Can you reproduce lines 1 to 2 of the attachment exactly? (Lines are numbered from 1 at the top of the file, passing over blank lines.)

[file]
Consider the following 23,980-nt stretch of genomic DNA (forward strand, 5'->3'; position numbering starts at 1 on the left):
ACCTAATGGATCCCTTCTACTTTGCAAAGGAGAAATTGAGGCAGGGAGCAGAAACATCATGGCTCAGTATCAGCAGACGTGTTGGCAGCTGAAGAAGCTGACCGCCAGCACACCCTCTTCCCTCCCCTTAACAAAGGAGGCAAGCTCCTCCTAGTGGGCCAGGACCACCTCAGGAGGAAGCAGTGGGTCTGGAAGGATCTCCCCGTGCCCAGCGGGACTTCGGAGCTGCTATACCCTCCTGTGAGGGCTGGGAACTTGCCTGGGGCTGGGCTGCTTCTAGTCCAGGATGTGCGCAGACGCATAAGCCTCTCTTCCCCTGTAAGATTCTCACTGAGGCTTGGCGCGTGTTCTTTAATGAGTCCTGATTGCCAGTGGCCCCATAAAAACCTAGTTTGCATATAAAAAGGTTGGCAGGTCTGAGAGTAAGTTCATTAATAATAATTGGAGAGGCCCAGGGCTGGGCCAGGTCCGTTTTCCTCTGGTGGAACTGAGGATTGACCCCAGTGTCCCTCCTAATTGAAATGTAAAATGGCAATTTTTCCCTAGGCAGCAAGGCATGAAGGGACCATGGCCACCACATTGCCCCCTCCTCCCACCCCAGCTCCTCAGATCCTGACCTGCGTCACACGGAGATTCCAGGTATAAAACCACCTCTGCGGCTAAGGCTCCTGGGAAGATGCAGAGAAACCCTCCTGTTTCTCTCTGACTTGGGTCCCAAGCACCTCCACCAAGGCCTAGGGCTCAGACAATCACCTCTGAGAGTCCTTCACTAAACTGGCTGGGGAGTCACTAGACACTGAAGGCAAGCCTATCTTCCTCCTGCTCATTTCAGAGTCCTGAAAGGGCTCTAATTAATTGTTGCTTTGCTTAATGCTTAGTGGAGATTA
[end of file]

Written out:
Consider the following 23,980-nt stretch of genomic DNA (forward strand, 5'->3'; position numbering starts at 1 on the left):
ACCTAATGGATCCCTTCTACTTTGCAAAGGAGAAATTGAGGCAGGGAGCAGAAACATCATGGCTCAGTATCAGCAGACGTGTTGGCAGCTGAAGAAGCTGACCGCCAGCACACCCTCTTCCCTCCCCTTAACAAAGGAGGCAAGCTCCTCCTAGTGGGCCAGGACCACCTCAGGAGGAAGCAGTGGGTCTGGAAGGATCTCCCCGTGCCCAGCGGGACTTCGGAGCTGCTATACCCTCCTGTGAGGGCTGGGAACTTGCCTGGGGCTGGGCTGCTTCTAGTCCAGGATGTGCGCAGACGCATAAGCCTCTCTTCCCCTGTAAGATTCTCACTGAGGCTTGGCGCGTGTTCTTTAATGAGTCCTGATTGCCAGTGGCCCCATAAAAACCTAGTTTGCATATAAAAAGGTTGGCAGGTCTGAGAGTAAGTTCATTAATAATAATTGGAGAGGCCCAGGGCTGGGCCAGGTCCGTTTTCCTCTGGTGGAACTGAGGATTGACCCCAGTGTCCCTCCTAATTGAAATGTAAAATGGCAATTTTTCCCTAGGCAGCAAGGCATGAAGGGACCATGGCCACCACATTGCCCCCTCCTCCCACCCCAGCTCCTCAGATCCTGACCTGCGTCACACGGAGATTCCAGGTATAAAACCACCTCTGCGGCTAAGGCTCCTGGGAAGATGCAGAGAAACCCTCCTGTTTCTCTCTGACTTGGGTCCCAAGCACCTCCACCAAGGCCTAGGGCTCAGACAATCACCTCTGAGAGTCCTTCACTAAACTGGCTGGGGAGTCACTAGACACTGAAGGCAAGCCTATCTTCCTCCTGCTCATTTCAGAGTCCTGAAAGGGCTCTAATTAATTGTTGCTTTGCTTAATGCTTAGTGGAGATTA